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Russia putting world at the risk of famine, EU top diplomat warns

Josep Borrell accuses Moscow of ‘weaponizing’ grain shipments from Ukraine and using them to ‘blackmail’ anyone that ‘opposes its aggression’

A Russian soldier guards a pier with the grain storage in the background at an area of the Mariupol Sea Port which has recently started its work after heavy fighting in Mariupol, on the territory which is under the Government of the Donetsk People's Republic control, eastern Ukraine, June 12, 2022. This photo was taken during a trip organized by the Russian Ministry of Defense. (AP Photo)
A Russian soldier guards a pier with the grain storage in the background at an area of the Mariupol Sea Port which has recently started its work after heavy fighting in Mariupol, on the territory which is under the Government of the Donetsk People's Republic control, eastern Ukraine, June 12, 2022. This photo was taken during a trip organized by the Russian Ministry of Defense. (AP Photo)

BRUSSELS, Belgium — Russia is putting the world at risk of famine through its blockade of Ukraine’s shipments of grains and restrictions on its own exports, EU foreign policy chief Josep Borrell said Saturday.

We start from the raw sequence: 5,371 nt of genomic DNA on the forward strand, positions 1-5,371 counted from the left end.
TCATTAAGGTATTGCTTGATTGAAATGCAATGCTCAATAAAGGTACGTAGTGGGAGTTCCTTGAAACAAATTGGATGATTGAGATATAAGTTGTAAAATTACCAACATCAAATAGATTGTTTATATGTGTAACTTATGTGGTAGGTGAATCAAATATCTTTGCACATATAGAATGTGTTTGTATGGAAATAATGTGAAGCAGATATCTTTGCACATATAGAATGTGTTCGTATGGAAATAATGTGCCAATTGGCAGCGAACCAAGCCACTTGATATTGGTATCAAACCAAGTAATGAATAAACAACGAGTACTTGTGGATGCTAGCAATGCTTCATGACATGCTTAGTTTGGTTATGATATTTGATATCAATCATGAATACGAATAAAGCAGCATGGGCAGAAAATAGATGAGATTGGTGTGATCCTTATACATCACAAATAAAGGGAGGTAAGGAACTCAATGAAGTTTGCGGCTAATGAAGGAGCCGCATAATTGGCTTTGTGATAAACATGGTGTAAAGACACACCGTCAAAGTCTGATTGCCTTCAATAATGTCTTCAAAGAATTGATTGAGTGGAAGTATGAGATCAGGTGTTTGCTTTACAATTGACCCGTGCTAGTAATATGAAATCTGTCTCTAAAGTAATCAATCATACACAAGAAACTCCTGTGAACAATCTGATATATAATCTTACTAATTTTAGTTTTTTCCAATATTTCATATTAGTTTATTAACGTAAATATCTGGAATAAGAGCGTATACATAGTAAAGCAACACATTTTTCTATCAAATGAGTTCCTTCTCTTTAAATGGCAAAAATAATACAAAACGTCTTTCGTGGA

The threat to food security and a “battle of narrative” with Russia on Western-imposed sanctions on Moscow over Ukraine will dominate European Union foreign ministers’ talks in Luxembourg on Monday.

“We are ready to work with the UN and our partners to prevent any unwanted impact on global food security,” Borrell said in an article published on his official blog.

“Russia’s conscious political choice is to weaponize grain exports and use them as a tool for blackmail against anyone that opposes its aggression in Ukraine,” Borrell said.

“Russia turned the Black Sea into a war zone, blocking shipments of grain and fertilizer from Ukraine but also affecting Russian merchant shipping. Russia is also applying quotas and taxes on its grain exports,” he added.

The sanctions imposed by the EU “do not prohibit Russia to export any agricultural goods, payment for such Russian exports or the provision of seeds, provided that sanctioned individuals or entities are not involved.”

EU High Representative for Foreign Affairs and Security Policy Josep Borrell attends a plenary session titled ‘Transforming for a New Era,’ during the Doha Forum in Qatar’s capital, on March 26, 2022. (Karim Jaafar/AFP)

“We are fully aware that there is a ‘battle of narratives’ around this issue” of sanctions, Borrell continued.

He added that it was imperative that Ukrainian exports be allowed to resume by ship.

“We are working closely with the UN on this issue and the EU and its member states are ready to do their part of the necessary actions to achieve this.

“We hope that a solution can be found in the coming days. Not doing this threatens to cause a global food catastrophe,” he warned.

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